Lori McHugh felt lucky to be expecting a baby. She and her husband, Steven, had undergone the challenges of in vitro fertilization. They were down to her last two eggs when she became pregnant.
A few weeks into her pregnancy, they found out their luck had doubled—she was pregnant with fraternal twins. As they look forward to and prepared for two babies, an ultrasound in her twenty-first week, showed that they were expecting not two babies but four.
The sonographer doing the ultrasound turned white as the wall,” Lori says, “and ran off to fetch the doctor.” After the doctor closely examined the imaging, Lori recalls her saying she was “100 percent sure there are three babies, and 80 percent sure there are four.”
That uncertainty was enough for the McHughs, of Somersworth, New Hampshire, to request a referral to Dartmouth-Hitchcock (D-H) for her prenatal care. They soon learned that Lori was carrying quadruplets, but not all identical. There were three girls and a boy, which meant that of those two fertilized eggs, one of them split not once, but twice. “Doctors told us it was some kind of medical record,” Lori says.
Born prematurely at 30 weeks, the McHugh quadruplets—Ashley, Allie, Amelia and Anthony—spent many weeks in the Neonatal Intensive Care Unit (NICU) at the Children’s Hospital at Dartmouth-Hitchcock (CHaD). Along with being premature, two of the babies had additional health challenges; one undergoing major tracheal reconstruction. Later, a case of premature retinopathy, would require eyeglasses for one baby, while another would be diagnosed with a paralyzed vocal chord.
As they were going home from the hospital, their care providers said they would need to see the quadruplets on a monthly basis for routine exams and vaccinations. Lori worried about having to make the nearly two-hour-long journey between Somersworth and Lebanon, NH, with four young babies. “And that’s when they told me, ‘No, we will bring the care to you.’ So a doctor and a nurse paid a visit each month, and I never had to leave my house. I never would have gotten that level of care anywhere else.”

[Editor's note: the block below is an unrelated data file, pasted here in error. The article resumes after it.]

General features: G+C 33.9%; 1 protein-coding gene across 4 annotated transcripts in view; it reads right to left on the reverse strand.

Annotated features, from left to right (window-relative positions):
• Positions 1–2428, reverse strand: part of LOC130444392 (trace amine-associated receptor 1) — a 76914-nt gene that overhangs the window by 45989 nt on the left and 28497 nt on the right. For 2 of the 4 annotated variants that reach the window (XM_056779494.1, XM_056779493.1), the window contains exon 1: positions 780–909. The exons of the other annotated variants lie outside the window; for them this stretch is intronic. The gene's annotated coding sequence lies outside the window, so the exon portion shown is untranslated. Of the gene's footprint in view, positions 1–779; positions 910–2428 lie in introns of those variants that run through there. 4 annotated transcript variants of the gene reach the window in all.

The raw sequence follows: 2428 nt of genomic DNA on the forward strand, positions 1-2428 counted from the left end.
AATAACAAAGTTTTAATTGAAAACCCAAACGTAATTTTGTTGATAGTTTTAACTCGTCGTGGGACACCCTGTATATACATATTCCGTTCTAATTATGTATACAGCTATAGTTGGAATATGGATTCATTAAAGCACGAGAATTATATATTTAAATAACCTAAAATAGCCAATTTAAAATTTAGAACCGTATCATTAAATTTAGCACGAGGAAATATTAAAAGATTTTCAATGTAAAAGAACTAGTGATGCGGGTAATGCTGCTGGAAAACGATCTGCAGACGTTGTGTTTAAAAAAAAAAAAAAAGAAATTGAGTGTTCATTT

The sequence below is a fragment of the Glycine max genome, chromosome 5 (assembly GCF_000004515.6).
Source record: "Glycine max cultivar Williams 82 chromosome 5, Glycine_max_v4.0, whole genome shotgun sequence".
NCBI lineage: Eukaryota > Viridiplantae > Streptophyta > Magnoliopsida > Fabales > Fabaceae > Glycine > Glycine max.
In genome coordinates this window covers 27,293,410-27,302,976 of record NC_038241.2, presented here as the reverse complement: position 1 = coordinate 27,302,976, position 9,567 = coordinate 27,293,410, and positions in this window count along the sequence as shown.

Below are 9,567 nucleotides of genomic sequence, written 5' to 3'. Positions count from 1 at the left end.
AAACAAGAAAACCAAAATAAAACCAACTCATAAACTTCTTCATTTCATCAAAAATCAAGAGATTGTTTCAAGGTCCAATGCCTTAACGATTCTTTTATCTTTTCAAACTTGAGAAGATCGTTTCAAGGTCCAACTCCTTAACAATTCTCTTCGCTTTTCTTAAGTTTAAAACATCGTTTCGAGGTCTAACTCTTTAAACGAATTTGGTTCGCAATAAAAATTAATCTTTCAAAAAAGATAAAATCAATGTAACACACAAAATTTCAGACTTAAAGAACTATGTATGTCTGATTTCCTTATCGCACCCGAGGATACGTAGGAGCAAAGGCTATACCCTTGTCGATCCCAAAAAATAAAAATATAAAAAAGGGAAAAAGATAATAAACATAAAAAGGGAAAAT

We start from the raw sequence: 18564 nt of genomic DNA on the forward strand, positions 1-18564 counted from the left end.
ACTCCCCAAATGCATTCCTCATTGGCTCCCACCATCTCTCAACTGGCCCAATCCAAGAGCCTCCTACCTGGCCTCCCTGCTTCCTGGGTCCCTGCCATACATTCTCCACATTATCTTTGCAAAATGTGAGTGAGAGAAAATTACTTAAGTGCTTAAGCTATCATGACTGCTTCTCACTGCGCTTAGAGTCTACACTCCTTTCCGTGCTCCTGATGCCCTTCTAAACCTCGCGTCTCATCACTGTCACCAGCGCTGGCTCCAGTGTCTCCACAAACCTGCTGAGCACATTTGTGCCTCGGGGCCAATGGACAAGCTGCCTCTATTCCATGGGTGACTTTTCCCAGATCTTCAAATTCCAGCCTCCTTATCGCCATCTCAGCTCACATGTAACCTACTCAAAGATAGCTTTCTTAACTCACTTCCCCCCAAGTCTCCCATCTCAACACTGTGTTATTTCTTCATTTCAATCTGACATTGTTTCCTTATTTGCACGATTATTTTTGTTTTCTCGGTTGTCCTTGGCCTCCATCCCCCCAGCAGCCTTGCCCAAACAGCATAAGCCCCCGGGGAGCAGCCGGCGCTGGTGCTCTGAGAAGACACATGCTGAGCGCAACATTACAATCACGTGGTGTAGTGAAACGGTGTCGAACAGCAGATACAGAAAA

Today the “McHugh Quads,” as they are known in their community, are finishing their senior year of high school. Throughout their childhood and adolescence, they have supported one another each stage of the way. Whether enduring a health-related challenge or first day of school jitters, says Amelia, “we never had to do anything alone. We’ve always had the security of each other.”
“We’re always there for one another,” adds Allie, “and that is truly a blessing. I wouldn’t know how life goes without my siblings in my life.”
As each of them prepares to pursue their own passions and interests, and carve out their individual paths, Ashley says, “No matter where we go or what happens, our bond will never be broken. We care for each other very deeply and we’ll always stay in touch.”
Independence also means transitioning from the excellent pediatric care that their parents oversaw to their own adult care, a daunting path for anyone to navigate. But in part because of the health challenges they’ve faced over the years, the McHugh Quads feel prepared to assume responsibility for their care. “Knowing how hard it was at the start of our lives,” Anthony says, “has a huge effect on decisions we make today.”
And they give their parents credit for understanding their individual health histories. “Our parents have done a wonderful job educating us on our conditions and how much of a miracle we truly are,” Amelia says.
“None of us would be where we are without them,” says Allie. “They’ve taught us that it takes a lot for someone to be successful and to stay healthy, and that’s all they want for us.”
“I find that we continue to get closer as we are preparing to part our ways,” says Amelia.
Adds Ashley, “I’m so curious to see what careers we pursue and where the road takes us.”